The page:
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Know your rights after dealing with a defective nebulizer

When you need to take medications with the aid of a medical device, the last thing you want to find out is that it's not working or that it does not work as it is supposed to.

For people with asthma, chronic obstructive pulmonary disease, cystic fibrosis or other lung conditions, a nebulizer is a common medical tool. It forces air through a small rubber tube and into a mouthpiece filled with medications. The medications are then broken up by the ultrasonic waves of compressed air. Medications become aerosol droplets, which then can be inhaled.

If, for any reason, the nebulizer is not working correctly, it can cause problems. It may deliver the medications too quickly, could deliver them too slowly or fail to work completely. If the compressor fails in an emergency, a patient could face life-threatening consequences.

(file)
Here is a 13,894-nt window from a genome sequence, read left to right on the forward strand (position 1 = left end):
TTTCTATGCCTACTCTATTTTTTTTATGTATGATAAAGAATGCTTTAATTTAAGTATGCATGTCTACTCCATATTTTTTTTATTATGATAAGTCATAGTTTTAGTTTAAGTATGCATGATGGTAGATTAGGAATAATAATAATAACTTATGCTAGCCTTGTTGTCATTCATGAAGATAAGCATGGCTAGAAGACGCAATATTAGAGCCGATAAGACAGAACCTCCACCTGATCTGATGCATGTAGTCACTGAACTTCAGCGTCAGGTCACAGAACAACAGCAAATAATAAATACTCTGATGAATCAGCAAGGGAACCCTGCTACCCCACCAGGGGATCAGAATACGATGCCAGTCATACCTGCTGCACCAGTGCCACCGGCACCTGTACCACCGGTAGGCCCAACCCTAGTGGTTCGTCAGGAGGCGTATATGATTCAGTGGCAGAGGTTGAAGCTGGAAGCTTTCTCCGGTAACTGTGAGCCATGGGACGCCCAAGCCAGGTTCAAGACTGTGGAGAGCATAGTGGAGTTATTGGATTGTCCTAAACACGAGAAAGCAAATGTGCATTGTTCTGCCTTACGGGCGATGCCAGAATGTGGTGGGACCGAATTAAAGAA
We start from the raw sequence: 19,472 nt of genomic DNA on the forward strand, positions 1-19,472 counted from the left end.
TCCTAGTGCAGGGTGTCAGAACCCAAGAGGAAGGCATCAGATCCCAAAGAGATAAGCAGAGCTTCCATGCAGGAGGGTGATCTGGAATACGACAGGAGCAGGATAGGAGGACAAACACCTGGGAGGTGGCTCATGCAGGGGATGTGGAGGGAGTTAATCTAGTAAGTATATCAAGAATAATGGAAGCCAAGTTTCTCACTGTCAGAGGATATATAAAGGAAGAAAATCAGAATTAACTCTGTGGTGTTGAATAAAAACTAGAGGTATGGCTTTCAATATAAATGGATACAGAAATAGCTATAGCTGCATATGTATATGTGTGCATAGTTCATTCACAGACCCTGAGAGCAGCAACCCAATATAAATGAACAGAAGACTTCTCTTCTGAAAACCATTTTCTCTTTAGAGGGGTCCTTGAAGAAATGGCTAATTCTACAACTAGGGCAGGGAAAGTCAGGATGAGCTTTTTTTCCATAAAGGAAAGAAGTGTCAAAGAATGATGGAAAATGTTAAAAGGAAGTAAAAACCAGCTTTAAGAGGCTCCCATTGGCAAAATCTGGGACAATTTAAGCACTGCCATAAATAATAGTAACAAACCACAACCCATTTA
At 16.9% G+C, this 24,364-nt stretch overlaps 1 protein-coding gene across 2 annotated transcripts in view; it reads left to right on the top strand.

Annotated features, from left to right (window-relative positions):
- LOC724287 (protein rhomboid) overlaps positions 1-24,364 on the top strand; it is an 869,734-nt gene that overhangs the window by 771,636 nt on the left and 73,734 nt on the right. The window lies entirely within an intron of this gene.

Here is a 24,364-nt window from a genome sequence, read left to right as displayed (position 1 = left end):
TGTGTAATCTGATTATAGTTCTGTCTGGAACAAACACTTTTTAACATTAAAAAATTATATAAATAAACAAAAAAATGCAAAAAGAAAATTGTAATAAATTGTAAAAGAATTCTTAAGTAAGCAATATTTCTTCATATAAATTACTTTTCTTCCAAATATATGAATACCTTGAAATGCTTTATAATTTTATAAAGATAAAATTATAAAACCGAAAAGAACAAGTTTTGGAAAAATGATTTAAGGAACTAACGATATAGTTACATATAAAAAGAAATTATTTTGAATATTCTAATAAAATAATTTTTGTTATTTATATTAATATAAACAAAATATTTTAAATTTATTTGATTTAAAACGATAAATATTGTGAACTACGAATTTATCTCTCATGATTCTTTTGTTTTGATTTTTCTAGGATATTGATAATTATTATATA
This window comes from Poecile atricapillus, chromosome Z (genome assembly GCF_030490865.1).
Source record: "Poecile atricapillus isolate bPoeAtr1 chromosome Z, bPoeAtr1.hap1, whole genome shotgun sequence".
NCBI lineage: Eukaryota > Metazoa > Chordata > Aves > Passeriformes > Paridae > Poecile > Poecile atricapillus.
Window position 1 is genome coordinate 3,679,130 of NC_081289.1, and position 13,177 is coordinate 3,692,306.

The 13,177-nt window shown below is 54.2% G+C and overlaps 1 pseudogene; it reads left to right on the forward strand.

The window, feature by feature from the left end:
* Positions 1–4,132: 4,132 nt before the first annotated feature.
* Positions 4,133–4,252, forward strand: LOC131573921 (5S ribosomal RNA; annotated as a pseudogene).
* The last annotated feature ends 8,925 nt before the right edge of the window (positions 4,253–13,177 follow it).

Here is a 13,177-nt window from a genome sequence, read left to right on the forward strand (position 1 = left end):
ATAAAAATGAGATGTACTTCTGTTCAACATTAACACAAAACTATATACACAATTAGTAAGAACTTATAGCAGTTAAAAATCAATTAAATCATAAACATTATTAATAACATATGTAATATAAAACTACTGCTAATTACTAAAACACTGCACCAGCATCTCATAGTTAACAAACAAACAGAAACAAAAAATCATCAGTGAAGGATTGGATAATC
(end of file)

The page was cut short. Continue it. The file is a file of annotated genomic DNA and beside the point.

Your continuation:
What can patients do if a nebulizer is not working correctly?

Most patients who need this tool know that there is a risk of acute lung trouble and have back-up medications and emergency equipment on hand. Use those until you can return your defective nebulizer or have it repaired. Certain parts of these devices, like the mouthpiece and tubing, might be defective and have cracks or holes. If that's the case, you'll need to reach out to the medical device company for new parts.

If your nebulizer is defective, either because of damage or problems with the parts that were included, you could face significant medical problems. Always take the device out of its box when you receive it, put it together, and run one test to make sure it's running at the right speed.

One other thing about these devices to keep in mind is that they can heat up. The compressor and fan may need to be cleaned regularly to prevent dust or buildup from halting the device.

What should you do if you suffer injuries as a result of a defective device?

Let the medical team know that your device was not working correctly. Someone at the hospital may be able to take a look at it to identify if it is or is not assembled correctly. If it is but is not working, you should reach out to the medical device provider, the manufacturer, your attorney and others who can help you understand why the device is not working and what you can do to make sure your medical costs and losses are paid for.

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